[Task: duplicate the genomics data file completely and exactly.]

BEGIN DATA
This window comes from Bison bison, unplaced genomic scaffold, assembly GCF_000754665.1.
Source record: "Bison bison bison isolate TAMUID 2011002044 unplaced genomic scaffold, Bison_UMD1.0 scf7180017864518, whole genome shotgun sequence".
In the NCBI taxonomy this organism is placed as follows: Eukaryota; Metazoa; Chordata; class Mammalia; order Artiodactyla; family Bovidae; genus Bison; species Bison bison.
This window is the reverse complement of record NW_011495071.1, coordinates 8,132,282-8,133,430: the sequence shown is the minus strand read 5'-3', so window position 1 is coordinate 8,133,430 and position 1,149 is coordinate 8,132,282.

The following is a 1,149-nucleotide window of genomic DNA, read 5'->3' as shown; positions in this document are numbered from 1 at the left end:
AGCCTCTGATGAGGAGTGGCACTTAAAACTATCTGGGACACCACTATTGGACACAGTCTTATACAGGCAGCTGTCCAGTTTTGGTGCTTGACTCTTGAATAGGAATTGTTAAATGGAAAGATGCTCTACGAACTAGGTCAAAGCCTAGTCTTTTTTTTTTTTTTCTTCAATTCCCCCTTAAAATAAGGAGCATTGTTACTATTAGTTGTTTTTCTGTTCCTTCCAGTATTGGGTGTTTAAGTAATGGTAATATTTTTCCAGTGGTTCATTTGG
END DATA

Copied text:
This window comes from Bison bison, unplaced genomic scaffold, assembly GCF_000754665.1.
Source record: "Bison bison bison isolate TAMUID 2011002044 unplaced genomic scaffold, Bison_UMD1.0 scf7180017864518, whole genome shotgun sequence".
In the NCBI taxonomy this organism is placed as follows: Eukaryota; Metazoa; Chordata; class Mammalia; order Artiodactyla; family Bovidae; genus Bison; species Bison bison.
This window is the reverse complement of record NW_011495071.1, coordinates 8,132,282-8,133,430: the sequence shown is the minus strand read 5'-3', so window position 1 is coordinate 8,133,430 and position 1,149 is coordinate 8,132,282.

The following is a 1,149-nucleotide window of genomic DNA, read 5'->3' as shown; positions in this document are numbered from 1 at the left end:
AGCCTCTGATGAGGAGTGGCACTTAAAACTATCTGGGACACCACTATTGGACACAGTCTTATACAGGCAGCTGTCCAGTTTTGGTGCTTGACTCTTGAATAGGAATTGTTAAATGGAAAGATGCTCTACGAACTAGGTCAAAGCCTAGTCTTTTTTTTTTTTTTCTTCAATTCCCCCTTAAAATAAGGAGCATTGTTACTATTAGTTGTTTTTCTGTTCCTTCCAGTATTGGGTGTTTAAGTAATGGTAATATTTTTCCAGTGGTTCATTTGG